A number of different construction techniques will need to be used to successfully deliver a project as large and complex as the Metro Tunnel.
The proposed construction techniques have been, and continue to be, used to build many underground rail projects around the world and are tried and tested under a range of geological conditions and inner city urban environments.
Building the Metro Tunnel presents a number of challenges, including:
- managing disruption to residents, businesses and events
- mitigating the impacts on road traffic, pedestrians, cyclists and existing public transport and freight services
- navigating existing underground infrastructure including utilities, the City Loop and CityLink tunnels
- excavating through a range of geological conditions including rock, clay and silt
- tunnelling under two significant waterways, the Yarra River and Moonee Ponds Creek
- managing the logistical task of removing large amounts of excavated material.
Along the alignment, the depth of the Metro Tunnel will be up to 40 metres below ground level. The deepest point will be under Swanston Street, north of the CBD, where the new tunnels will pass under the existing City Loop tunnels. Although the EES considered a route of the tunnel above the CityLink tunnels, the Metro Tunnel will travel under CityLink.
We will work with the contractors (once appointed) to identify ways to reduce the unavoidable construction impacts of the work required.
Site investigations at various locations along the proposed alignment are helping to understand the existing geological conditions and confirm the location of underground services. This information will also assist in determining the preferred construction methodology for different sections of the project.
Role of contractors
The contractors appointed by the Victorian Government to build the Metro Tunnel will refine the approach that will be used to deliver the project.
Some construction methods will be prescribed, such as the use of tunnel boring machines (TBMs) to build the rail tunnel outside the CBD and for excavating underneath the Yarra River. Other aspects or approaches may be optimised or altered by the contractors. They must meet Environmental Performance Requirements, which outline the environmental outcomes the project must achieve during its design, construction and operation.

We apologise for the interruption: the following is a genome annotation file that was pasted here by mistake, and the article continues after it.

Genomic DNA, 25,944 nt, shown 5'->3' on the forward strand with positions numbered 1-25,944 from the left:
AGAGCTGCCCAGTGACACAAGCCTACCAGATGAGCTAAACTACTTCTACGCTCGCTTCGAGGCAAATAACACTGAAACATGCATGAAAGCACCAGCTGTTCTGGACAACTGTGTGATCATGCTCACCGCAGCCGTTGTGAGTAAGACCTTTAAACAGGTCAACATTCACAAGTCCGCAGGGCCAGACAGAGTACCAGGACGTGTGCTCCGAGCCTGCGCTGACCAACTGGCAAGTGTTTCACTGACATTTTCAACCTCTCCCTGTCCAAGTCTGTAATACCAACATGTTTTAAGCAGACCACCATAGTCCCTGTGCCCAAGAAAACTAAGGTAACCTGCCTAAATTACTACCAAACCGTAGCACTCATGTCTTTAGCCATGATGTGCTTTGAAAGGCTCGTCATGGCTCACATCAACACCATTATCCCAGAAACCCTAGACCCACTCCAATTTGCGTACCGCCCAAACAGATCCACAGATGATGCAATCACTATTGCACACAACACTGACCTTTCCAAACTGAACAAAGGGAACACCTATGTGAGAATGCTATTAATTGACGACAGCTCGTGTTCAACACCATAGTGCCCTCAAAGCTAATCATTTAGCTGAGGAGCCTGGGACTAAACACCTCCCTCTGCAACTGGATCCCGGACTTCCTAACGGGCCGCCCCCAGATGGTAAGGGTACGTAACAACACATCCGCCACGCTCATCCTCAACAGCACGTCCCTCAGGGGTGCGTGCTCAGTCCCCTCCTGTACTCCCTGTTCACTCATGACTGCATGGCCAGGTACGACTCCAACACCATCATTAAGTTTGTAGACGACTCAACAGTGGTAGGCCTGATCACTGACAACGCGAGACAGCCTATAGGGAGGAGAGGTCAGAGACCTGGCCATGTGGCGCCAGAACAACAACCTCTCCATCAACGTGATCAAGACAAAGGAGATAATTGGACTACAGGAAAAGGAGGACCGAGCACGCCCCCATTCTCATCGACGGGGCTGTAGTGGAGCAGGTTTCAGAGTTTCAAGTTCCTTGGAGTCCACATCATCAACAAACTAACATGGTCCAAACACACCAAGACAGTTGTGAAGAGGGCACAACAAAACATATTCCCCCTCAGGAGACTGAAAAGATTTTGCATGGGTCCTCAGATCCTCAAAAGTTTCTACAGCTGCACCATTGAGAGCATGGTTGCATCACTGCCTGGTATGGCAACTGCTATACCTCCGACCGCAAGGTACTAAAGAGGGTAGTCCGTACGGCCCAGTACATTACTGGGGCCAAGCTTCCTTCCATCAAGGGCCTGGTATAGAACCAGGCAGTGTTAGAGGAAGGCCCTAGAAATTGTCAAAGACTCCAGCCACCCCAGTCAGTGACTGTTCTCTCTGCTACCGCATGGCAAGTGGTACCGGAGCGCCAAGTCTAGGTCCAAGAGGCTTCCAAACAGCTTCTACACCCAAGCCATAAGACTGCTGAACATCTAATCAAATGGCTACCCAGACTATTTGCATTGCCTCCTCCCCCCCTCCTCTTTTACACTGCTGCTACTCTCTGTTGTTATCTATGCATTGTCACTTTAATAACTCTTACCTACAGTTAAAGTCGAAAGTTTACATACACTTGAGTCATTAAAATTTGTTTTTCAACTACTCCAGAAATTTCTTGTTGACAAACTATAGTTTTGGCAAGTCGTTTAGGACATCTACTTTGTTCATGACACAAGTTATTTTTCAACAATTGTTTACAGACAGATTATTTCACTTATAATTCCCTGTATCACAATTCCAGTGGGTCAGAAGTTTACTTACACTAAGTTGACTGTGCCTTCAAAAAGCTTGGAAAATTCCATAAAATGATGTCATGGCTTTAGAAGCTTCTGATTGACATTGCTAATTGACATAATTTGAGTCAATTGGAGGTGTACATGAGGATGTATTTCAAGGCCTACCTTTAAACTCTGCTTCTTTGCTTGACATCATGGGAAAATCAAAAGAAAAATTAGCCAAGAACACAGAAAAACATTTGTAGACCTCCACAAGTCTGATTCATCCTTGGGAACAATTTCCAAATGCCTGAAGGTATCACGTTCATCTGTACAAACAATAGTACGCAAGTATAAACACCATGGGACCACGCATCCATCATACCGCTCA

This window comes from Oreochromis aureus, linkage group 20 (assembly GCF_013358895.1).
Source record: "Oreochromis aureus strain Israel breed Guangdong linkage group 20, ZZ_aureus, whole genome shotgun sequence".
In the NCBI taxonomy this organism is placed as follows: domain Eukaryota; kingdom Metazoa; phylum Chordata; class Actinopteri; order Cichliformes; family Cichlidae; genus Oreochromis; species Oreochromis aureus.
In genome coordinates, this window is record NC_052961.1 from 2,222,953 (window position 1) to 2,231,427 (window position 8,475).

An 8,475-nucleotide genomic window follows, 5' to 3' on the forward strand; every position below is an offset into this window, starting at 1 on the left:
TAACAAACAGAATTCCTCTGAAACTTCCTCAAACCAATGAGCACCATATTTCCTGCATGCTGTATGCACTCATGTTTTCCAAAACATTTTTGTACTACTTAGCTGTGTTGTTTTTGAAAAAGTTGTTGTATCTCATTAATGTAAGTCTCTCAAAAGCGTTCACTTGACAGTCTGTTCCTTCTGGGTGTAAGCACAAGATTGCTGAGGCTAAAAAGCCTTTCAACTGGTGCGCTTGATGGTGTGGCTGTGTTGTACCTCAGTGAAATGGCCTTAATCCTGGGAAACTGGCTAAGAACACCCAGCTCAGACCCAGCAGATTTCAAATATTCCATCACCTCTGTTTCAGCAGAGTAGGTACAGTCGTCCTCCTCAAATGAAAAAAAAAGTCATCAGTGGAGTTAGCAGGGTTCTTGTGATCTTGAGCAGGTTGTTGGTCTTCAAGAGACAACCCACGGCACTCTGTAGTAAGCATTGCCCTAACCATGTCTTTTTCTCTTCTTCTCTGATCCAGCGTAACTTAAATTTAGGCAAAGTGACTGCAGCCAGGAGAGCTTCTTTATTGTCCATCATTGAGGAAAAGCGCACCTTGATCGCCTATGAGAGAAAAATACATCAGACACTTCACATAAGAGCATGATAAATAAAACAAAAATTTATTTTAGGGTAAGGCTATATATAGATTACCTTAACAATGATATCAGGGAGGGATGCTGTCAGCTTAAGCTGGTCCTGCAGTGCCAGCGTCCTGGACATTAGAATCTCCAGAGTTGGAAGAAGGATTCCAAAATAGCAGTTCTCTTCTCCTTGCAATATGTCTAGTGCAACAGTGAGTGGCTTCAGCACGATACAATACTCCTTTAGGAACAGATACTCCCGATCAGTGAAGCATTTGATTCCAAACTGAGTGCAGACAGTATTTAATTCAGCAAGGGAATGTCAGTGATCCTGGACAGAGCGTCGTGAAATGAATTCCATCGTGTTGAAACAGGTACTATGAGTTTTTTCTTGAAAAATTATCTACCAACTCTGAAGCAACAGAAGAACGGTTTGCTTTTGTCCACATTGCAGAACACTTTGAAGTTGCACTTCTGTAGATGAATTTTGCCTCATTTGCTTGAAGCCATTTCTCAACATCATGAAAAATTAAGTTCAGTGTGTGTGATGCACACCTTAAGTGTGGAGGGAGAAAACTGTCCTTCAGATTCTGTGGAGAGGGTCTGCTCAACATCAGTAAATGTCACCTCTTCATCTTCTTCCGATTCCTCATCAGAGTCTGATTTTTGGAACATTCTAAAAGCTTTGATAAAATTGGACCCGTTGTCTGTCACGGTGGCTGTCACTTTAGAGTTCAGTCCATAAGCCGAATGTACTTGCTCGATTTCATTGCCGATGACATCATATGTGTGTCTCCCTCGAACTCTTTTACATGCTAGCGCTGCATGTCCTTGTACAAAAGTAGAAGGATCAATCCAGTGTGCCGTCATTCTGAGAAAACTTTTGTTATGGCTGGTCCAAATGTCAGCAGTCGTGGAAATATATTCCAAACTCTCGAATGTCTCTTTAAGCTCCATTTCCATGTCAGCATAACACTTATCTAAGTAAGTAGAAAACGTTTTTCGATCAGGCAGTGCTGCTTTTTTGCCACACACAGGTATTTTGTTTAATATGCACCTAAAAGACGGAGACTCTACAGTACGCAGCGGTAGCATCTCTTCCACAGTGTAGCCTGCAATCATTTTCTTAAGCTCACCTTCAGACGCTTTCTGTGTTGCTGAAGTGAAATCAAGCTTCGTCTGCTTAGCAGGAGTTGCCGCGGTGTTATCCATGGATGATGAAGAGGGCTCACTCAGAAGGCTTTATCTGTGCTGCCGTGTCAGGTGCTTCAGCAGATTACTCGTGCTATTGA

Construction for the Metro Tunnel will be divided into a number of work packages and use established contract models, such as alliances and a Public Private Partnership (PPP), to deliver the project.
Tunnel Boring Machines
Tunnel Boring Machines will be used to build the majority of the rail tunnels. Tunnel Boring Machines are large machines used in the construction of long underground tunnels. They are tailored for specific conditions and can be several metres in diameter, more than 100 metres long and weigh up to 1,000 tonnes.
The Metro Tunnel TBMs will build tunnels approximately seven metres in diameter.
To minimise impacts on the Yarra River and surrounding areas, tunnelling using TBMs has been elected as the preferred method of construction for this section of the project.
For more information, see our Tunnel Boring Machines page.
Mined cavern construction
It is proposed to use a technique known as mined cavern construction to build the Metro Tunnel's two CBD stations.
Access shafts are dug from the surface to build the caverns, in this case on land adjacent to Swanston Street where the station entrances will be. These shafts are then used to transport machinery, equipment and workers underground to the station cavern. Equipment will then be used to excavate and line the station caverns below the surface of Swanston Street.
This construction approach will minimise disruption at surface level and is commonly used overseas, particularly in constrained city environments. Under this solution, trams will continue to run up and down Swanston Street during construction and the above ground disruption to businesses, cyclists, pedestrians and cross streets will be greatly reduced compared to other construction methods.